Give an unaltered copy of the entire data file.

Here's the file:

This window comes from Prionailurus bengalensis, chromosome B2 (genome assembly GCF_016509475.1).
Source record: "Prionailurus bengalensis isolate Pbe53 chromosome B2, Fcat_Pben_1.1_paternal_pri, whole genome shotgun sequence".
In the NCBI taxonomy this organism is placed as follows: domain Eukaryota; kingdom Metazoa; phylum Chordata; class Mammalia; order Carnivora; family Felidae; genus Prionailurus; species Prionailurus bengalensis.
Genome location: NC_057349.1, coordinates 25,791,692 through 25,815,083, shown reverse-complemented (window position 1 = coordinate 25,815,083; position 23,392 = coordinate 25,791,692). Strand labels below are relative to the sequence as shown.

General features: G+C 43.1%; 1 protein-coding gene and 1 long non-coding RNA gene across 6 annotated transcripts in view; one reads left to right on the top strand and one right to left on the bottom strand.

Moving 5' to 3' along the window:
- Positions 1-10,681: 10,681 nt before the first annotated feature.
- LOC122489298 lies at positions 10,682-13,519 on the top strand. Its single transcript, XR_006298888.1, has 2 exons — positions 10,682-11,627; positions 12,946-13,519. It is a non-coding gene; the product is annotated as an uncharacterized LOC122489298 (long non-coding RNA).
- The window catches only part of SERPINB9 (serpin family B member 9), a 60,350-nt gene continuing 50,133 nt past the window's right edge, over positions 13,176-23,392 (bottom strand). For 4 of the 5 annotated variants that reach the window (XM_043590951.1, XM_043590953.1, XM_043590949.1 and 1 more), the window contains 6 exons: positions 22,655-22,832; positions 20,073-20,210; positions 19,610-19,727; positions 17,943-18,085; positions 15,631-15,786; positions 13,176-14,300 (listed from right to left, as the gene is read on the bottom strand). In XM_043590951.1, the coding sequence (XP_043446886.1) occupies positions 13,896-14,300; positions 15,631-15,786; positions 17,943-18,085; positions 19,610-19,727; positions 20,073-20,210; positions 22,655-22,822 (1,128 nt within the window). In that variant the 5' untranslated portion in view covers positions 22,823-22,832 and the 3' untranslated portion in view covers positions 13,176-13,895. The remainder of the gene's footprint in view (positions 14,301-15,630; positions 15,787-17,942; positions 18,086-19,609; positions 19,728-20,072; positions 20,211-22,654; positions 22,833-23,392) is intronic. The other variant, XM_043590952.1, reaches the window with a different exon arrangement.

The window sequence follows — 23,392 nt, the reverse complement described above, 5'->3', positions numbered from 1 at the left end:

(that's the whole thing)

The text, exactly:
This window comes from Prionailurus bengalensis, chromosome B2 (genome assembly GCF_016509475.1).
Source record: "Prionailurus bengalensis isolate Pbe53 chromosome B2, Fcat_Pben_1.1_paternal_pri, whole genome shotgun sequence".
In the NCBI taxonomy this organism is placed as follows: domain Eukaryota; kingdom Metazoa; phylum Chordata; class Mammalia; order Carnivora; family Felidae; genus Prionailurus; species Prionailurus bengalensis.
Genome location: NC_057349.1, coordinates 25,791,692 through 25,815,083, shown reverse-complemented (window position 1 = coordinate 25,815,083; position 23,392 = coordinate 25,791,692). Strand labels below are relative to the sequence as shown.

General features: G+C 43.1%; 1 protein-coding gene and 1 long non-coding RNA gene across 6 annotated transcripts in view; one reads left to right on the top strand and one right to left on the bottom strand.

Moving 5' to 3' along the window:
- Positions 1-10,681: 10,681 nt before the first annotated feature.
- LOC122489298 lies at positions 10,682-13,519 on the top strand. Its single transcript, XR_006298888.1, has 2 exons — positions 10,682-11,627; positions 12,946-13,519. It is a non-coding gene; the product is annotated as an uncharacterized LOC122489298 (long non-coding RNA).
- The window catches only part of SERPINB9 (serpin family B member 9), a 60,350-nt gene continuing 50,133 nt past the window's right edge, over positions 13,176-23,392 (bottom strand). For 4 of the 5 annotated variants that reach the window (XM_043590951.1, XM_043590953.1, XM_043590949.1 and 1 more), the window contains 6 exons: positions 22,655-22,832; positions 20,073-20,210; positions 19,610-19,727; positions 17,943-18,085; positions 15,631-15,786; positions 13,176-14,300 (listed from right to left, as the gene is read on the bottom strand). In XM_043590951.1, the coding sequence (XP_043446886.1) occupies positions 13,896-14,300; positions 15,631-15,786; positions 17,943-18,085; positions 19,610-19,727; positions 20,073-20,210; positions 22,655-22,822 (1,128 nt within the window). In that variant the 5' untranslated portion in view covers positions 22,823-22,832 and the 3' untranslated portion in view covers positions 13,176-13,895. The remainder of the gene's footprint in view (positions 14,301-15,630; positions 15,787-17,942; positions 18,086-19,609; positions 19,728-20,072; positions 20,211-22,654; positions 22,833-23,392) is intronic. The other variant, XM_043590952.1, reaches the window with a different exon arrangement.

The window sequence follows — 23,392 nt, the reverse complement described above, 5'->3', positions numbered from 1 at the left end: